Novice and Expert Users
This article explores the differences and similarities between novice and expert users of interactive artifacts. Web usability has focused on ease of learning for the new visitor. While learnability remains important, it is time to also consider expert performance. This makes great sense and should continue to be the main goal but It is time to take expert user performance more seriously on the Web.
All systems have a common problem: new users should understand how to work with the system. This is a matter of usability. In most cases, systems should support two types of users: Novice and Expert. Novice knows a little and the system should guide him or her. The expert knows a lot and the system should help him to perform frequent tasks fast, with fewer clicks and fewer reloads. Let’s take a look at how the expert user differentiates him or herself from the novice user:
Focus on efficiency and speed: For the expert user efficiency is much more important than learnability. This is because the user has already invested the time needed to learn to use it the tool, and this is a one-time investment. What is now relevant is efficiency and productivity. In other words, the tasks must be completed as fast as possible without errors. Therefor efficiency will often be a more prominent criterion for the expert user than the basic ease of use.
Keyboard: Expert users are reluctant to use the mouse for repetitive and frequent tasks. It is simply too slow (and not very good for the hands). They will rather learn a set of shortcuts and keyboard commands – even though these can be complex and hard to memorize.
Overview: Expert users look for oppportunities to oversee large amounts of data in relation to each other or in context of other factors.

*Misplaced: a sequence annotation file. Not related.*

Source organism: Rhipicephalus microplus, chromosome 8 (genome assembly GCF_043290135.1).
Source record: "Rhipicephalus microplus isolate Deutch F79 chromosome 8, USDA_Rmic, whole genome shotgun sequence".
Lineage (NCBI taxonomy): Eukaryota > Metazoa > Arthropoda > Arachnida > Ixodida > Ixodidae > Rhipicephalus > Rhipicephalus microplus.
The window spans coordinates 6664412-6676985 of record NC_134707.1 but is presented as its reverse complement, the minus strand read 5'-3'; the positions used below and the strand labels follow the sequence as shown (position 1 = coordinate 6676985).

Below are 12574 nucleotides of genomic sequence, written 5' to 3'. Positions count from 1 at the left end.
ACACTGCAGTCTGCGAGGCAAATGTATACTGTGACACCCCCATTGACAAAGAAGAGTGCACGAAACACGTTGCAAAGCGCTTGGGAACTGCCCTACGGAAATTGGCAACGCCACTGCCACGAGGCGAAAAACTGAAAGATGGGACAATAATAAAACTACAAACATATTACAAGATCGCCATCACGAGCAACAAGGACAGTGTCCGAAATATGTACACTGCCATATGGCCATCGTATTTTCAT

Control: The expert user wants to feel in complete control over his or her work. This is an important success criteria that also effects the pleasurability of the application. This means that the more feeling in control, the more they like the experience.
The dilemma between designing for novices versus experts still comes to me as one of the most challenging ones in interaction design. Here are some of the design guidelines I have picked up along the way:
It is not always wise to just give the user what they want (ie. crowded UI’s) because even though the user is an expert in the domain, he/she is not a UX designer. Listen to the user’s requests, and meet their needs in the best possible ways – but not necessarily how they think it should be done. And be sure to test early prototypes to see if alternative solutions will work.
Design for the learning experience by specifically addressing scenarios in which the user discovers and learns about the application for the first time. Bear in mind that the user will return after this first experience, so they can build upon this first experience and their knowledge about how the application works.
Count the number of mouse clicks and keyboard presses and optimize this parameter to make the application as efficient as possible. Additionally, you can measure the speed of actions, the number of screens involved in a task, and so on.
Design for realistic scenarios. This includes interruptions (which will often occur in real work-life), the specific work environment, as well as colleague/customer interaction during interaction with the application.
Include use of mobile devices when this adds value to the expert user. For example, users will often want to check on statuses and events on their mobile phones before and after work hours.
When there are both experts and beginners using the app, the UX designer must address both groups. This might mean creating 2 different UI’s or using progressive disclosure to reveal more information bit by bit.
The fun side
Remember Jakob's Law of the Internet user experience: users spend most of their time on sites other than yours. Thus, users rarely learn enough about any given site to become truly expert users.
Every user should have a great first experience that will make them learn to understand and use the software, followed by a pleasant learning period that leads into expert usage without problems or breakdowns on the way. And none of this can be achieved without applying the principle of simplicity to the user experience wherever this is possible.